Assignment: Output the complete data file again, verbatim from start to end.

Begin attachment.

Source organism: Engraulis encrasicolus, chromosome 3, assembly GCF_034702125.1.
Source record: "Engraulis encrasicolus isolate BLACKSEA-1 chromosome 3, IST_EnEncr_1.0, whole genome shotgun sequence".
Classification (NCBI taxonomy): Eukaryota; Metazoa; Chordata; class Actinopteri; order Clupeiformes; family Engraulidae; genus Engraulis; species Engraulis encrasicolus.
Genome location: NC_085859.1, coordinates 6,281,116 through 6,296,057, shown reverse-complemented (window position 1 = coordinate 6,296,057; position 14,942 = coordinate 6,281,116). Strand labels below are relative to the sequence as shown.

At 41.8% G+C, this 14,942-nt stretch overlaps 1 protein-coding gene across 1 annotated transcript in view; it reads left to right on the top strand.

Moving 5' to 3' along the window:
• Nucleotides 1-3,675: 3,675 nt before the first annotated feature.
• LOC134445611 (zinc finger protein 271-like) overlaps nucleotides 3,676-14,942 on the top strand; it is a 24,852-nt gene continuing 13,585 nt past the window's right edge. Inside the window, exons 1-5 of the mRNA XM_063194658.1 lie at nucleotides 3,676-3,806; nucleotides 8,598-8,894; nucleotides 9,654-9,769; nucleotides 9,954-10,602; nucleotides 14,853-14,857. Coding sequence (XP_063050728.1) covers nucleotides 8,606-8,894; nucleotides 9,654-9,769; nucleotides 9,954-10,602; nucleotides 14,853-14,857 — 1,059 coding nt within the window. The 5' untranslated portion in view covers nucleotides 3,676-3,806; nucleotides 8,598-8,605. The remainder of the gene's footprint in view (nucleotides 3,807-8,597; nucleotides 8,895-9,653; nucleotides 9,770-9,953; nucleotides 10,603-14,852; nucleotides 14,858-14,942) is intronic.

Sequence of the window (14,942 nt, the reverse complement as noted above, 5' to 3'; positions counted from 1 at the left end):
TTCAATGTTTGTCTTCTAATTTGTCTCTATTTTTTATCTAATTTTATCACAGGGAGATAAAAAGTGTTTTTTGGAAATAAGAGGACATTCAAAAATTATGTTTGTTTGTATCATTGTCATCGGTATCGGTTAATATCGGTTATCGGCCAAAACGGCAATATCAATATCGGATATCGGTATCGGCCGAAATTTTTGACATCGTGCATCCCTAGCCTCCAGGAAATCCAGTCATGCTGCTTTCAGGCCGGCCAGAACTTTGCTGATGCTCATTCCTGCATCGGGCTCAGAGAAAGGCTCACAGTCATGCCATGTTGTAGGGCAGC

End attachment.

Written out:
Source organism: Engraulis encrasicolus, chromosome 3, assembly GCF_034702125.1.
Source record: "Engraulis encrasicolus isolate BLACKSEA-1 chromosome 3, IST_EnEncr_1.0, whole genome shotgun sequence".
Classification (NCBI taxonomy): Eukaryota; Metazoa; Chordata; class Actinopteri; order Clupeiformes; family Engraulidae; genus Engraulis; species Engraulis encrasicolus.
Genome location: NC_085859.1, coordinates 6,281,116 through 6,296,057, shown reverse-complemented (window position 1 = coordinate 6,296,057; position 14,942 = coordinate 6,281,116). Strand labels below are relative to the sequence as shown.

At 41.8% G+C, this 14,942-nt stretch overlaps 1 protein-coding gene across 1 annotated transcript in view; it reads left to right on the top strand.

Moving 5' to 3' along the window:
• Nucleotides 1-3,675: 3,675 nt before the first annotated feature.
• LOC134445611 (zinc finger protein 271-like) overlaps nucleotides 3,676-14,942 on the top strand; it is a 24,852-nt gene continuing 13,585 nt past the window's right edge. Inside the window, exons 1-5 of the mRNA XM_063194658.1 lie at nucleotides 3,676-3,806; nucleotides 8,598-8,894; nucleotides 9,654-9,769; nucleotides 9,954-10,602; nucleotides 14,853-14,857. Coding sequence (XP_063050728.1) covers nucleotides 8,606-8,894; nucleotides 9,654-9,769; nucleotides 9,954-10,602; nucleotides 14,853-14,857 — 1,059 coding nt within the window. The 5' untranslated portion in view covers nucleotides 3,676-3,806; nucleotides 8,598-8,605. The remainder of the gene's footprint in view (nucleotides 3,807-8,597; nucleotides 8,895-9,653; nucleotides 9,770-9,953; nucleotides 10,603-14,852; nucleotides 14,858-14,942) is intronic.

Sequence of the window (14,942 nt, the reverse complement as noted above, 5' to 3'; positions counted from 1 at the left end):
TTCAATGTTTGTCTTCTAATTTGTCTCTATTTTTTATCTAATTTTATCACAGGGAGATAAAAAGTGTTTTTTGGAAATAAGAGGACATTCAAAAATTATGTTTGTTTGTATCATTGTCATCGGTATCGGTTAATATCGGTTATCGGCCAAAACGGCAATATCAATATCGGATATCGGTATCGGCCGAAATTTTTGACATCGTGCATCCCTAGCCTCCAGGAAATCCAGTCATGCTGCTTTCAGGCCGGCCAGAACTTTGCTGATGCTCATTCCTGCATCGGGCTCAGAGAAAGGCTCACAGTCATGCCATGTTGTAGGGCAGC